Thanks for stopping in! Today Mike Kearby has been generous enough to answer some questions about his process and other oddities, while we introduce you to his new book Kavachi’s Rise: The Devouring, Book 1.This is a long tour packed with reviews, interviews, excerpts and guest posts – see it all by clicking on the banner above or here at the Tour Schedule So, let’s get started shall we?
Book Description: A Dark Secret. Thomas Morehart and his sister, Kara are vampyre, not the undead, but creatures evolved over hundreds of thousands of years to mimic their prey, man. Then – rescued from a Nazi Prison Camp, Thomas and Kara are brought to the U.S. and forced to work inside government-owned mortuaries. Now -betrayed by the government sixty-seven years later, Thomas and Kara are in a race against time to transform back to their feral states or risk exsanguination by government sanctioned hit squads.
So, that’s the info on the book. For the interview and the Author’s Bio – read more
Thank you for taking the time to answer my questions, I promise they shan’t be difficult, and hopefully won’t bore you to death. First: Tell us a little about yourself, where you live, relationship status, what color are your socks? I am an ex-high school reading teacher. I live in the small central Texas town of Lometa. (Pop. 901) I have been married for 40 years. Most important, my wife and I still love doing things together: reading, traveling, and of course enjoying great food. Oh, and my socks are white.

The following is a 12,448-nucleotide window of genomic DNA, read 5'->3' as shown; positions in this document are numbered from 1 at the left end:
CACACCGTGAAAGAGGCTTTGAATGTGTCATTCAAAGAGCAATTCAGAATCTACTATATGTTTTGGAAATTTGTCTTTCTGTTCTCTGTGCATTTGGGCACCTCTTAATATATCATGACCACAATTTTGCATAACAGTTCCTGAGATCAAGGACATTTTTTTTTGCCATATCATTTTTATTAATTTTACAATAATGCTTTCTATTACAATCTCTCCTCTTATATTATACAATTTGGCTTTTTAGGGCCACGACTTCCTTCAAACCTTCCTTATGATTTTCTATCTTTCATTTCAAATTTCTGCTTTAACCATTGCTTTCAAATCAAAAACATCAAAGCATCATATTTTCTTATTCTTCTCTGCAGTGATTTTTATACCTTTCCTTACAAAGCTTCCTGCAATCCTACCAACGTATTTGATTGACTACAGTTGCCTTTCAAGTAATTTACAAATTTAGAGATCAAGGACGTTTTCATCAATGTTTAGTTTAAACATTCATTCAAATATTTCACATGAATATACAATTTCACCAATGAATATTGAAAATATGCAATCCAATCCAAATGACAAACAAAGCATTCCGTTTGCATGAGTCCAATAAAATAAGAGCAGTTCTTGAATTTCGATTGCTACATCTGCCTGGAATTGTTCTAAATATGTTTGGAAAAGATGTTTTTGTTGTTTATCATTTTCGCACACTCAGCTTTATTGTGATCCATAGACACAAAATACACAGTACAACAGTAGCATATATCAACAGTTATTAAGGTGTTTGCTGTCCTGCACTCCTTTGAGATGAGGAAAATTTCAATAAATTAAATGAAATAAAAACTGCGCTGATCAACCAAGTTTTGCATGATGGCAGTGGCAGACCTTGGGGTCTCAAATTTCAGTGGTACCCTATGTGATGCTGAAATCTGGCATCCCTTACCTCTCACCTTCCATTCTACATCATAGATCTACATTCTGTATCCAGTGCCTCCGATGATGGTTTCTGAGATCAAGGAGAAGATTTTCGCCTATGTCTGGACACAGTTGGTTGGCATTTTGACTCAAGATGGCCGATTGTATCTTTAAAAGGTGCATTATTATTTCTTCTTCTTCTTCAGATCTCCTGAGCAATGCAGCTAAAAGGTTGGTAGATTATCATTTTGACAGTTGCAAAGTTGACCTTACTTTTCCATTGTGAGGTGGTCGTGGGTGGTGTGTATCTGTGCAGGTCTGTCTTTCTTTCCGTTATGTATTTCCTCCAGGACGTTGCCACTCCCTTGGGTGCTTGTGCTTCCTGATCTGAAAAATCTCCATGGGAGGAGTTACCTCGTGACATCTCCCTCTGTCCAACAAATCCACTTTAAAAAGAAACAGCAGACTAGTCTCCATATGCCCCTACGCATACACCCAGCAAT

Can you tell me a little bit about this book?
The Devouring is based on my premise that vampire are not the undead, but an animal species evolved over millions of years to harvest a specific amino acid chain in human blood. I make the distinction by calling my characters vampyre in the book. After WWII, vampyre are domesticated by the U.S. government. The domestication is achieved by allowing the vampyre to run government owned mortuaries where they have an unlimited supply of blood. That’s the storyline. The plot, of course, is much more involved.
I won’t ask you the all too typical when did you know you wanted to be a writer, but I am curious as to what was your earliest interest – was it a teacher or particular book, parent or a character or situation that just wouldn’t go away until you told the story? I have to credit Ray Bradbury’s, Something Wicked Comes This Way with turning me into not only a reader, but a writer as well.
Where do your ideas come from? Do you set out to ‘outline’ a plot and situations, or do you let the characters take you along for the ride, and clean it up later? The idea for The Devouring came while sitting at a red light in Lampasas, Texas. Glancing around, I saw a funeral home on the corner of the intersection and was immediately struck by the thought – if I were vampire, that’s where I’d hang out. I’m sure every writer in the writing world can relate to the fact that once an idea invades your mind, it will not leave until you write the story. So, The Devouring was born. Plus, I felt it was time to “evolve” the vampire story from the undead to living creatures that were an apex predator.